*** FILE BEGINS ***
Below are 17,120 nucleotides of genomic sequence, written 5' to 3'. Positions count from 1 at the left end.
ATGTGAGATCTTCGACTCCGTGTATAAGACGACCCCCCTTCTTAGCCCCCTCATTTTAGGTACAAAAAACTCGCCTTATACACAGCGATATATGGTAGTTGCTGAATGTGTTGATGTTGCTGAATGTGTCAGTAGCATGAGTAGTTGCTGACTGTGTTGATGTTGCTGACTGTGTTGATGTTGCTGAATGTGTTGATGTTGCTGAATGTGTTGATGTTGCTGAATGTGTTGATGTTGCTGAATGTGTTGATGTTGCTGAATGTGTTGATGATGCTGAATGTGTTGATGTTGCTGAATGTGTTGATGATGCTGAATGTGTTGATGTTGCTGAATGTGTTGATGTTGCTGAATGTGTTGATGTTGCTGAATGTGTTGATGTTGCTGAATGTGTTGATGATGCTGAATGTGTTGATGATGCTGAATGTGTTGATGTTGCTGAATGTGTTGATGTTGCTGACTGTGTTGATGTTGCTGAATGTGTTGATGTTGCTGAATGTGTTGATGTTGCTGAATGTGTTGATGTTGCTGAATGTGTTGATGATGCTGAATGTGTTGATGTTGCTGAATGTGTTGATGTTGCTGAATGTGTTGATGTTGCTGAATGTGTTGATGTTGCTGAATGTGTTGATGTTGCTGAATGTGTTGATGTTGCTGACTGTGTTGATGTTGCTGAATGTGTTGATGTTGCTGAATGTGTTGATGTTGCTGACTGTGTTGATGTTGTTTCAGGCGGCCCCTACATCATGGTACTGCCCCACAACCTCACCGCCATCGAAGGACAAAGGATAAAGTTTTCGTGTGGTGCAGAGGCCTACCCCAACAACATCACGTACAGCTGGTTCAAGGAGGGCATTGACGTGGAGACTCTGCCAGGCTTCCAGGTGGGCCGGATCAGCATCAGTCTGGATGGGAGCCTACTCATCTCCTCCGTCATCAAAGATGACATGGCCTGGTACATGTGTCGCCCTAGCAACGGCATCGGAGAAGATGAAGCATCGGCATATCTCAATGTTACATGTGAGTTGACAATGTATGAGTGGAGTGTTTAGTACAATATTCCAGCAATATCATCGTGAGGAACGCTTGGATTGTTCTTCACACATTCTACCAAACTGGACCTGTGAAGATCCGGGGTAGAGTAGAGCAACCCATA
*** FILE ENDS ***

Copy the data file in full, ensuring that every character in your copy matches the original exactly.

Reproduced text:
Below are 17,120 nucleotides of genomic sequence, written 5' to 3'. Positions count from 1 at the left end.
ATGTGAGATCTTCGACTCCGTGTATAAGACGACCCCCCTTCTTAGCCCCCTCATTTTAGGTACAAAAAACTCGCCTTATACACAGCGATATATGGTAGTTGCTGAATGTGTTGATGTTGCTGAATGTGTCAGTAGCATGAGTAGTTGCTGACTGTGTTGATGTTGCTGACTGTGTTGATGTTGCTGAATGTGTTGATGTTGCTGAATGTGTTGATGTTGCTGAATGTGTTGATGTTGCTGAATGTGTTGATGTTGCTGAATGTGTTGATGATGCTGAATGTGTTGATGTTGCTGAATGTGTTGATGATGCTGAATGTGTTGATGTTGCTGAATGTGTTGATGTTGCTGAATGTGTTGATGTTGCTGAATGTGTTGATGTTGCTGAATGTGTTGATGATGCTGAATGTGTTGATGATGCTGAATGTGTTGATGTTGCTGAATGTGTTGATGTTGCTGACTGTGTTGATGTTGCTGAATGTGTTGATGTTGCTGAATGTGTTGATGTTGCTGAATGTGTTGATGTTGCTGAATGTGTTGATGATGCTGAATGTGTTGATGTTGCTGAATGTGTTGATGTTGCTGAATGTGTTGATGTTGCTGAATGTGTTGATGTTGCTGAATGTGTTGATGTTGCTGAATGTGTTGATGTTGCTGACTGTGTTGATGTTGCTGAATGTGTTGATGTTGCTGAATGTGTTGATGTTGCTGACTGTGTTGATGTTGTTTCAGGCGGCCCCTACATCATGGTACTGCCCCACAACCTCACCGCCATCGAAGGACAAAGGATAAAGTTTTCGTGTGGTGCAGAGGCCTACCCCAACAACATCACGTACAGCTGGTTCAAGGAGGGCATTGACGTGGAGACTCTGCCAGGCTTCCAGGTGGGCCGGATCAGCATCAGTCTGGATGGGAGCCTACTCATCTCCTCCGTCATCAAAGATGACATGGCCTGGTACATGTGTCGCCCTAGCAACGGCATCGGAGAAGATGAAGCATCGGCATATCTCAATGTTACATGTGAGTTGACAATGTATGAGTGGAGTGTTTAGTACAATATTCCAGCAATATCATCGTGAGGAACGCTTGGATTGTTCTTCACACATTCTACCAAACTGGACCTGTGAAGATCCGGGGTAGAGTAGAGCAACCCATA